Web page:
Perdido 03

Perdido 03

Thursday, May 26, 2011

Another Scandal Involving CityTime

More CityTime fun:

The Bloomberg administration demoted a high-ranking agency official on Wednesday after she admitted falsifying time sheets and collecting more than $22,000 that she had not earned.

The official, Karen Shaffer, an assistant commissioner of the Department for the Aging, was not only demoted and fined, but will also now have to use a scanner to prove that she is showing up at work. An agency spokesman said she was not fired, for reasons that were not clear.

Ms. Shaffer acknowledged in a signed statement to the city’s Conflicts of Interest Board that between March 2009 and August 2010 she was paid for 290 hours of work that she did not perform. She said she did so by manually entering false information into the CityTime automated payroll system.

Ms. Shaffer was fined $1,000, but did not have to repay the $22,000 in unearned salary. She was demoted to a job in the Department of Homeless Services, at a salary of roughly $112,000 — 20 percent less than the $140,000 she earned as an assistant commissioner. She also agreed to use the hand scanner, a time-tracking device that is ordinarily used for rank-and-file employees but not senior officials.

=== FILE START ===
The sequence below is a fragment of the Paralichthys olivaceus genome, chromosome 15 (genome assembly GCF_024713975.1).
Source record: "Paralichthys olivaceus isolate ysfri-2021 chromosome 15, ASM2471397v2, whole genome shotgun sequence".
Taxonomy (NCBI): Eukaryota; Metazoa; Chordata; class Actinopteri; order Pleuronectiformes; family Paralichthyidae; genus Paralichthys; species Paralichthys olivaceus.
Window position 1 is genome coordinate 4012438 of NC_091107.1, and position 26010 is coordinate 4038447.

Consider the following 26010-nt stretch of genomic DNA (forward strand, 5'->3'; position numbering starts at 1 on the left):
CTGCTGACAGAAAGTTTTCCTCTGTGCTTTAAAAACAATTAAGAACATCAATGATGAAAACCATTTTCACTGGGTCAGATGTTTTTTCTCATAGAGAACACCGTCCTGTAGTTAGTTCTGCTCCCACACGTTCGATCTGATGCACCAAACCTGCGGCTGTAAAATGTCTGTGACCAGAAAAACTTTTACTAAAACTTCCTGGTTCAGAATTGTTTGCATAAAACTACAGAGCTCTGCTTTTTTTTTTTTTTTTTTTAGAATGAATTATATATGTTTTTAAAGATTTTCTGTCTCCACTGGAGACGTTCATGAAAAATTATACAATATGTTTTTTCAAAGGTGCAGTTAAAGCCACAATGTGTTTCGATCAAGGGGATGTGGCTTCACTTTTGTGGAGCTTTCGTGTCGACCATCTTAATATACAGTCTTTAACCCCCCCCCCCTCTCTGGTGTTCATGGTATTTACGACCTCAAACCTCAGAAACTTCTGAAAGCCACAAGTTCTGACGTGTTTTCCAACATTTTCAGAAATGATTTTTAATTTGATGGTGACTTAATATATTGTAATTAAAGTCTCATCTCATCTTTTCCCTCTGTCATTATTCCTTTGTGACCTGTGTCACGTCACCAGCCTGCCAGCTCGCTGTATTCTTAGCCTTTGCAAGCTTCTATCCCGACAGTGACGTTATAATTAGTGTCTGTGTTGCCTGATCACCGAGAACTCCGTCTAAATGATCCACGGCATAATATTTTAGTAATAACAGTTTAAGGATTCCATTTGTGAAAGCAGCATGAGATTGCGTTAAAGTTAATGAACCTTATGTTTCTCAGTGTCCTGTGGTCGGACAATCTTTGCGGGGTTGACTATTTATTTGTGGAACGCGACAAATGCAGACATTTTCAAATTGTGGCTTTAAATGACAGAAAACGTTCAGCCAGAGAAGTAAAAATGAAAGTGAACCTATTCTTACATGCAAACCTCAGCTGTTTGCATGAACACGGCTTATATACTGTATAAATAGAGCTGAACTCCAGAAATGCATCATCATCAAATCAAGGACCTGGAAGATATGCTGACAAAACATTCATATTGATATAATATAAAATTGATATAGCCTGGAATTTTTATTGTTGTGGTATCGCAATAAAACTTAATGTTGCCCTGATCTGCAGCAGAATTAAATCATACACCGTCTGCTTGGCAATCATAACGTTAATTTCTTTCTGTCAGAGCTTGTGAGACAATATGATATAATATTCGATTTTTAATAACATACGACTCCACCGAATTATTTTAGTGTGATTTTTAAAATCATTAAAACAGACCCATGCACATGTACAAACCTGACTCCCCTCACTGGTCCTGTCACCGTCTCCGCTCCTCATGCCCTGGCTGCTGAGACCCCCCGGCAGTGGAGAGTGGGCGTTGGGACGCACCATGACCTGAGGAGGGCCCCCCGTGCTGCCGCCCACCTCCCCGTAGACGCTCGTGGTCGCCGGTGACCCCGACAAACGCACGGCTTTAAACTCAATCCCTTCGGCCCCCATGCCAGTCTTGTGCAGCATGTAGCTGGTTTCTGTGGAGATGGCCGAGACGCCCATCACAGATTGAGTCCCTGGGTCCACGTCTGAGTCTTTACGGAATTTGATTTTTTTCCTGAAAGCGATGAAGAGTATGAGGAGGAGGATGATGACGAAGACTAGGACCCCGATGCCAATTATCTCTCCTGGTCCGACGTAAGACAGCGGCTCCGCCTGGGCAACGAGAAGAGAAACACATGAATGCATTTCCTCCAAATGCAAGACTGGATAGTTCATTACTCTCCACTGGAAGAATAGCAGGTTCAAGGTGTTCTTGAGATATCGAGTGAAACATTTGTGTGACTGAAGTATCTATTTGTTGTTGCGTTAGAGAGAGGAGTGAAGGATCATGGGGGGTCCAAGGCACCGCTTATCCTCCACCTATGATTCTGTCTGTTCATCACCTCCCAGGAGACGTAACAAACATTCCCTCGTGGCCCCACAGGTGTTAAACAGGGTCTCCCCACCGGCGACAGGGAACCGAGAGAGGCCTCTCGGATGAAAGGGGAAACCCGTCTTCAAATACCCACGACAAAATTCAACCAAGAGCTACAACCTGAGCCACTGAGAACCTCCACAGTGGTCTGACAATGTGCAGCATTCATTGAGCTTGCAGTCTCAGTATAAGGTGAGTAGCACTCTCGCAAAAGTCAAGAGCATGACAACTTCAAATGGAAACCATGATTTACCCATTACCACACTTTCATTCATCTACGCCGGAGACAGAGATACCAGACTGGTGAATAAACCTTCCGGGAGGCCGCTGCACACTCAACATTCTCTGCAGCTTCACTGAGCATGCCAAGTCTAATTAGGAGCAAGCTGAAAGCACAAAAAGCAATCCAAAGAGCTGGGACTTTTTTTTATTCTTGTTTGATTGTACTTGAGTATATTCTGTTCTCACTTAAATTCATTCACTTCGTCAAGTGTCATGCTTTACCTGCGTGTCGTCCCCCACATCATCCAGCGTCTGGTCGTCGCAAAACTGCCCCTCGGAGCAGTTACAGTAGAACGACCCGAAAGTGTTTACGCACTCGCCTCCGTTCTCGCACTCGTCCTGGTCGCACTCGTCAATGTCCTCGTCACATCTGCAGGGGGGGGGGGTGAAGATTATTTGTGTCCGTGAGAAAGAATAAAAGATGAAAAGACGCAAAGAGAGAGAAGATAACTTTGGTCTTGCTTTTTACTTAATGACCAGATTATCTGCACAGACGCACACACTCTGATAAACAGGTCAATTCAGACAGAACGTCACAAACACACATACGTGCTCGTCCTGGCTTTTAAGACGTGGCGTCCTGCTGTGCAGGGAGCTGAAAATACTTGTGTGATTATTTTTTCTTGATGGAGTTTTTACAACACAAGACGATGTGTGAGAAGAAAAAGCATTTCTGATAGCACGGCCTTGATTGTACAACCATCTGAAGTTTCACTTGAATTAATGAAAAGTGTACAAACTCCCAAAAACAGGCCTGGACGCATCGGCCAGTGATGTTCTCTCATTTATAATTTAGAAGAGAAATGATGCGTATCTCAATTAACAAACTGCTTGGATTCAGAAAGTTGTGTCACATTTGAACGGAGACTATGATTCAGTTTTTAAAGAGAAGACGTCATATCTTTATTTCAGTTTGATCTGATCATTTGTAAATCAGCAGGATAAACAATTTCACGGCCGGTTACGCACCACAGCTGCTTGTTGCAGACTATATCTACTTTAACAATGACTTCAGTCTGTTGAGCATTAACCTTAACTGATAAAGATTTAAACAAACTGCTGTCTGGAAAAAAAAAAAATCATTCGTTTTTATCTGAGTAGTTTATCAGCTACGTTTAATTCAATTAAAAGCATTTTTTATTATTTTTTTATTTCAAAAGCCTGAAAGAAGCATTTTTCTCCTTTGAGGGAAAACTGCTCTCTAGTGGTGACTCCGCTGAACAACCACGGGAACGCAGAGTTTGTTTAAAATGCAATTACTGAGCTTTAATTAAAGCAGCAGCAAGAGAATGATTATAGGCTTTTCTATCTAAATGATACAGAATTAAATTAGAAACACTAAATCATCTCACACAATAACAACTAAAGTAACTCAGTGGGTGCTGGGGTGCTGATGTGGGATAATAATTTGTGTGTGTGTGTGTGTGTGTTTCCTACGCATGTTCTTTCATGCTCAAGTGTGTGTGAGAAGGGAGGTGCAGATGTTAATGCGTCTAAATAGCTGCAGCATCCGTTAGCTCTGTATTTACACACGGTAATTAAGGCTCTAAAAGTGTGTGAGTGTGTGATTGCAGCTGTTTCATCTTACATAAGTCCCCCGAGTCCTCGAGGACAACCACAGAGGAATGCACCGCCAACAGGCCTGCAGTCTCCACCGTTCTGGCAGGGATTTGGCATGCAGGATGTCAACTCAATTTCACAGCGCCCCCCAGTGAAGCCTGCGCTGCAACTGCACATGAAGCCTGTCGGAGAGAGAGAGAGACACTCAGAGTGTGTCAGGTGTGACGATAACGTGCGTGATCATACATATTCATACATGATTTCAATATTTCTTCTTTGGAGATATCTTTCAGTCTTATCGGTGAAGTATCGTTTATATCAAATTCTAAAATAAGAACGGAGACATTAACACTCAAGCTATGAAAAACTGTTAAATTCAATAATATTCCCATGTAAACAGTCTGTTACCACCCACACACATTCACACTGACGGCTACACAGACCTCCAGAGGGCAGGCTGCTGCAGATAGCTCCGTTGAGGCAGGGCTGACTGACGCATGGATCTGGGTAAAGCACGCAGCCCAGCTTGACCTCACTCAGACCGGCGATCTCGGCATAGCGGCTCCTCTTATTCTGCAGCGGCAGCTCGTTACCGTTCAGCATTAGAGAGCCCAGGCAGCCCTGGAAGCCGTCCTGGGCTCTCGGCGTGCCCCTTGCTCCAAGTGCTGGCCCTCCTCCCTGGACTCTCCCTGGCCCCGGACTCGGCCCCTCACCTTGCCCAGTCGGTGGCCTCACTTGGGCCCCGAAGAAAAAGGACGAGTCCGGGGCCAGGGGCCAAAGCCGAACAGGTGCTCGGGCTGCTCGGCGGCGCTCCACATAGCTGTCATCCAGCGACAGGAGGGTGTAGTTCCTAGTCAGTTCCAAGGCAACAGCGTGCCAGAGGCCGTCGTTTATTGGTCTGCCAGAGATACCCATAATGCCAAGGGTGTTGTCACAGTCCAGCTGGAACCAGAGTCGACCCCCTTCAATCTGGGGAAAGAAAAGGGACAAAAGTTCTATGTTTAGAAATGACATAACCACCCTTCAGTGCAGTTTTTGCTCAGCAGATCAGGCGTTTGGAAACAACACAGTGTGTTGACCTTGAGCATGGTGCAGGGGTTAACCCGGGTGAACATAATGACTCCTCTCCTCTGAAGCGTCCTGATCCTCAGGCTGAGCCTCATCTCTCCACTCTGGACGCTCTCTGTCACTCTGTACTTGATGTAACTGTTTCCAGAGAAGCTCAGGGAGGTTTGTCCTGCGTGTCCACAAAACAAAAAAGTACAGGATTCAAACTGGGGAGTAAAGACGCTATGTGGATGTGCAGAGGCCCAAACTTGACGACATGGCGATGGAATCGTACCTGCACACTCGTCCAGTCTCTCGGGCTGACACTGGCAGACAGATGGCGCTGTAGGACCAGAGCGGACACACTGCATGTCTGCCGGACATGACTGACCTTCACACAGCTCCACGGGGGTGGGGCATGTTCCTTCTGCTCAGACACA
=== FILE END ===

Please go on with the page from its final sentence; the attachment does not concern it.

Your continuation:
Ms. Shaffer’s case, while unusual, adds an unflattering, if indirect, footnote to the history of CityTime, a project to automate the city’s payroll system that has been plagued by ballooning costs and sullied by subcontractors accused by federal prosecutors of hatching an $80 million corruption scheme. City unions have long complained that the CityTime system gives managers too much latitude by allowing them to enter their own time sheets.

The hard-nosed business mayor with a record of holding people accountable doesn't seem to be able to hold any of the contractors or managers working for him very accountable these days.

The scandals keep coming.

The money keeps disappearing.

Can't wait to hear what happens to the $550 million Bloomberg plans to spend on technology upgrades to schools next school year.

Will even half of it actually go to what it is supposed to go to?


  1. How many scandals does this make now? Is someone keeping track? Between all of the city departments, there are so many scandals to keep on top of.

  2. Regarding Ms. Shaffer's case: wow, management really is different from you and me. I bet that $1,000 dollar fine is really going to hurt.

    As for the technology expenditures, in a perverse but true way, the best outcome (short of the quaint 20th century idea of expanding access to and improving the public schools) would be for it all to get stolen. Otherwise it will either be used to replace teachers, or keep them under surveillance, statistical and otherwise.

    On a historical note: it would be very interesting to go through a sampling of news clips for instances of corruption during the bad old days of the community boards, which was always one of the reasons underpinning mayoral control of the schools. My guess is that the money the neighborhood political hacks stole back in the day was peanuts compared to what these corporate pilot fish are ingesting.